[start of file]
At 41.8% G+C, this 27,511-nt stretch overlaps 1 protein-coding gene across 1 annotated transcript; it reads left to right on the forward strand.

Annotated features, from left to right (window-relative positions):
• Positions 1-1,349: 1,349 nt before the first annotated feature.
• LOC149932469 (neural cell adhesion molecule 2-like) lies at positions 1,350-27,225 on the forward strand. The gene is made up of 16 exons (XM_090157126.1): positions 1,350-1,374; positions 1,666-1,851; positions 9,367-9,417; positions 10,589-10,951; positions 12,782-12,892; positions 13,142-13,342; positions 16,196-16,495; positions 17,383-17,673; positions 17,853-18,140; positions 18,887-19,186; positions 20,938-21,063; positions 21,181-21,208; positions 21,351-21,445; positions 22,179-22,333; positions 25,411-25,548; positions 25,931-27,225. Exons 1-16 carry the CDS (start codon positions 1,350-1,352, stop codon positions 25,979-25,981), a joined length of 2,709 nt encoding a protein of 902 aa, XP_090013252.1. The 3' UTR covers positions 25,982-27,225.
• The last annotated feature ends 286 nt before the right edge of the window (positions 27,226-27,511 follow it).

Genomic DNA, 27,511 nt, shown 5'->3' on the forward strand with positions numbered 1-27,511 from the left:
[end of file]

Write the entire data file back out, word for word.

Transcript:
At 41.8% G+C, this 27,511-nt stretch overlaps 1 protein-coding gene across 1 annotated transcript; it reads left to right on the forward strand.

Annotated features, from left to right (window-relative positions):
• Positions 1-1,349: 1,349 nt before the first annotated feature.
• LOC149932469 (neural cell adhesion molecule 2-like) lies at positions 1,350-27,225 on the forward strand. The gene is made up of 16 exons (XM_090157126.1): positions 1,350-1,374; positions 1,666-1,851; positions 9,367-9,417; positions 10,589-10,951; positions 12,782-12,892; positions 13,142-13,342; positions 16,196-16,495; positions 17,383-17,673; positions 17,853-18,140; positions 18,887-19,186; positions 20,938-21,063; positions 21,181-21,208; positions 21,351-21,445; positions 22,179-22,333; positions 25,411-25,548; positions 25,931-27,225. Exons 1-16 carry the CDS (start codon positions 1,350-1,352, stop codon positions 25,979-25,981), a joined length of 2,709 nt encoding a protein of 902 aa, XP_090013252.1. The 3' UTR covers positions 25,982-27,225.
• The last annotated feature ends 286 nt before the right edge of the window (positions 27,226-27,511 follow it).

Genomic DNA, 27,511 nt, shown 5'->3' on the forward strand with positions numbered 1-27,511 from the left: